TOKYO — Four Japanese semiconductor makers Wednesday denied the U.S. Commerce Department's allegation that they were selling computer memory chips in the United States below their production costs.
Fujitsu, Hitachi, Toshiba and NEC commented in separate statements reacting to the Commerce Department's preliminary ruling Tuesday concerning the computer chips.
The semiconductors--erasable programmable read-only memory chips, or EPROMs--are a major component in computers and telecommunications equipment. U.S. imports totaled $168.9 million in 1984, the Commerce Department said.
The Commerce Department said a final ruling is expected by May 27. A final finding that Japanese manufacturers were flooding U.S. markets with low-cost chips could lead to high tariffs on the products.
U.S. semiconductor makers filed the complaint with the Commerce Department last September, claiming that the Japanese companies were selling the chips at below-production costs to force U.S. companies out of the market.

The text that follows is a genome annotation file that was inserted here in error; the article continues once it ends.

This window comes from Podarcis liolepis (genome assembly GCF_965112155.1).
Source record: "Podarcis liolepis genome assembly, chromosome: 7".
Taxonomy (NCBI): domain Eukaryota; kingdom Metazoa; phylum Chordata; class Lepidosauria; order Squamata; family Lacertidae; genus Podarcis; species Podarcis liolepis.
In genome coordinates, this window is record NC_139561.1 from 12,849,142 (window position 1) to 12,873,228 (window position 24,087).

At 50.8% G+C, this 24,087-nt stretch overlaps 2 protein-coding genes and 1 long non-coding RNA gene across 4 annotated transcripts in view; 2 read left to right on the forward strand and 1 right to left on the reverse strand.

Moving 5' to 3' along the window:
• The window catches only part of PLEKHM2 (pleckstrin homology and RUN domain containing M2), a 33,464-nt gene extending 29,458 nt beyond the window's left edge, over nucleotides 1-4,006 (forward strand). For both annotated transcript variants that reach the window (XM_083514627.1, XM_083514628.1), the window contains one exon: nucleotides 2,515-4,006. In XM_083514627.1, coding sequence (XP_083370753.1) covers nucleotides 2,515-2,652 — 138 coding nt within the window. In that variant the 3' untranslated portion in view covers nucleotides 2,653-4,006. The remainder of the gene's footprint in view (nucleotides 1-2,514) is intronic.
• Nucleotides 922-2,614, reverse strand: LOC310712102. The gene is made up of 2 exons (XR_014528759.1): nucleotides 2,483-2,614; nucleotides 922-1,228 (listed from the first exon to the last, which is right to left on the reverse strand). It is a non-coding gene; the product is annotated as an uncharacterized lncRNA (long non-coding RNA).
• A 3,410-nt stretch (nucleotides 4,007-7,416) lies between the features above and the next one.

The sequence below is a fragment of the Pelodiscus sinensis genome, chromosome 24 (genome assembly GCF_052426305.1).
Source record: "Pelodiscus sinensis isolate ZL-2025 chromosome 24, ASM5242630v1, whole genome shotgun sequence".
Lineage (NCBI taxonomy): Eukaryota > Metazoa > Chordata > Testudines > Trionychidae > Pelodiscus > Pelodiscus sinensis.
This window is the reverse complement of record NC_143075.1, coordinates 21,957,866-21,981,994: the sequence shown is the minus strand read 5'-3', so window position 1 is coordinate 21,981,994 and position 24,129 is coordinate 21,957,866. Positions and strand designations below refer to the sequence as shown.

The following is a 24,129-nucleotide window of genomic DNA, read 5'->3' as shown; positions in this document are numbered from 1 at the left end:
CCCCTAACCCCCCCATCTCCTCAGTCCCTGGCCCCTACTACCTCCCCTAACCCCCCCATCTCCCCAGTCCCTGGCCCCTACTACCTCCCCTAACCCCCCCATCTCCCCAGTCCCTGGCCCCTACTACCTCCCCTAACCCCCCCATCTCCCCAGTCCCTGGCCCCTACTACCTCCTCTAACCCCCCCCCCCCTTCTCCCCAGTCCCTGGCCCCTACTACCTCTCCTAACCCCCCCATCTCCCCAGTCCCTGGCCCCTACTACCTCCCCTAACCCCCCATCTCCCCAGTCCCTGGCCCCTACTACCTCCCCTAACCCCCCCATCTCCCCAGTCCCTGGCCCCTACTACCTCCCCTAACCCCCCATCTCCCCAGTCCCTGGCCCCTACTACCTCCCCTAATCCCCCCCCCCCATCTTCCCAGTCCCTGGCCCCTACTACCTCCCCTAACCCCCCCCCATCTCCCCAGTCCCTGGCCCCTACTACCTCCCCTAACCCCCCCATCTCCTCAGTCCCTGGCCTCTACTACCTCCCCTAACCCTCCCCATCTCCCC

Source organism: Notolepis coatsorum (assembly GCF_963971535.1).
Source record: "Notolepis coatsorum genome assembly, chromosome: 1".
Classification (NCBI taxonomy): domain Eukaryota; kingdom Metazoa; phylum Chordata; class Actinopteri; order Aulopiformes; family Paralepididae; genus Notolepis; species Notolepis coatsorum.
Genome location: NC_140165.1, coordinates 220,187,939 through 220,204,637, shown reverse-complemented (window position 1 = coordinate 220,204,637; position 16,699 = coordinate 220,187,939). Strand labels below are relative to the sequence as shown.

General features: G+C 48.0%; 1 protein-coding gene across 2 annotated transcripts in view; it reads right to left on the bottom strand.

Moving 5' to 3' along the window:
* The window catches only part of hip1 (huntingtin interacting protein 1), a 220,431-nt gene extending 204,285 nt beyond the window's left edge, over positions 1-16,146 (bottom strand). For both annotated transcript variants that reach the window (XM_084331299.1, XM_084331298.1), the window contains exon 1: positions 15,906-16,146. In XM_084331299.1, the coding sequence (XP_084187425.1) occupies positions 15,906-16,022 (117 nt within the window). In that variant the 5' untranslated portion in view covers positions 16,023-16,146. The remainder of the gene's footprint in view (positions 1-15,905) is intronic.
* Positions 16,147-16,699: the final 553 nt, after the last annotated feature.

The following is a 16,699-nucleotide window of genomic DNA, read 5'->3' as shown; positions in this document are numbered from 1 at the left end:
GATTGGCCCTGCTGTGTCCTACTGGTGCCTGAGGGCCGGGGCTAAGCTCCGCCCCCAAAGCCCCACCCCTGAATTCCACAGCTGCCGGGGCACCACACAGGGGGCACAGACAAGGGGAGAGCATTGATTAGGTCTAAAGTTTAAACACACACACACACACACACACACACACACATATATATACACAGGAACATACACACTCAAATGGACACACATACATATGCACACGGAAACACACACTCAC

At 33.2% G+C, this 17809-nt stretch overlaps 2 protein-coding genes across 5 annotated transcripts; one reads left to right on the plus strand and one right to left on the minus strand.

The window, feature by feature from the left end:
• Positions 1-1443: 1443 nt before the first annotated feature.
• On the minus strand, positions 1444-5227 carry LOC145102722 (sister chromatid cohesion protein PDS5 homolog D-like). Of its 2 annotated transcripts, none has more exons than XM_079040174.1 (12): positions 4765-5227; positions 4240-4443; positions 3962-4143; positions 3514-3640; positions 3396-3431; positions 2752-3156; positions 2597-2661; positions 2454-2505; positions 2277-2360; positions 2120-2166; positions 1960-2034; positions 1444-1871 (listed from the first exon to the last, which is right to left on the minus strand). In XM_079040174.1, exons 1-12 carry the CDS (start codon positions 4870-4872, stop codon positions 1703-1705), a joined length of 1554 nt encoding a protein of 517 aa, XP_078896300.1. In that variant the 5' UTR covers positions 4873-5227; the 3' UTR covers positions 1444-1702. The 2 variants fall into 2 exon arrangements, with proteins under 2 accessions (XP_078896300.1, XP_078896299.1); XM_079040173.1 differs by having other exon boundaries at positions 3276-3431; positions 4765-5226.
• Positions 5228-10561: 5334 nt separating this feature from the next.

Taro Okabe, general manager of Fujitsu's international sales support division, said the preliminary ruling was "highly regrettable."
He said his company "cannot but suspect that the ruling was the result of an irrational method of calculation" in investigating pricing of Fujitsu products made in the United States.
Fujitsu is the only Japanese company producing memory chips at a U.S. subsidiary--Fujitsu Micro-Electronics in San Diego. Okabe said he hoped that his company would not have to reconsider future operations of the subsidiary, which has more than 700 employees.
Seiji Igarashi, an NEC spokesman, said his company would submit accounts if necessary to show "it is doing a fair business." He said his company refused to do so when the Commerce Department conducted its inquiry because NEC has only a small percentage of Japan's share of chip sales in the United States.
He said Fujitsu and Hitachi account for nearly 80% of all Japanese reprogrammable computer chips sold in the United States.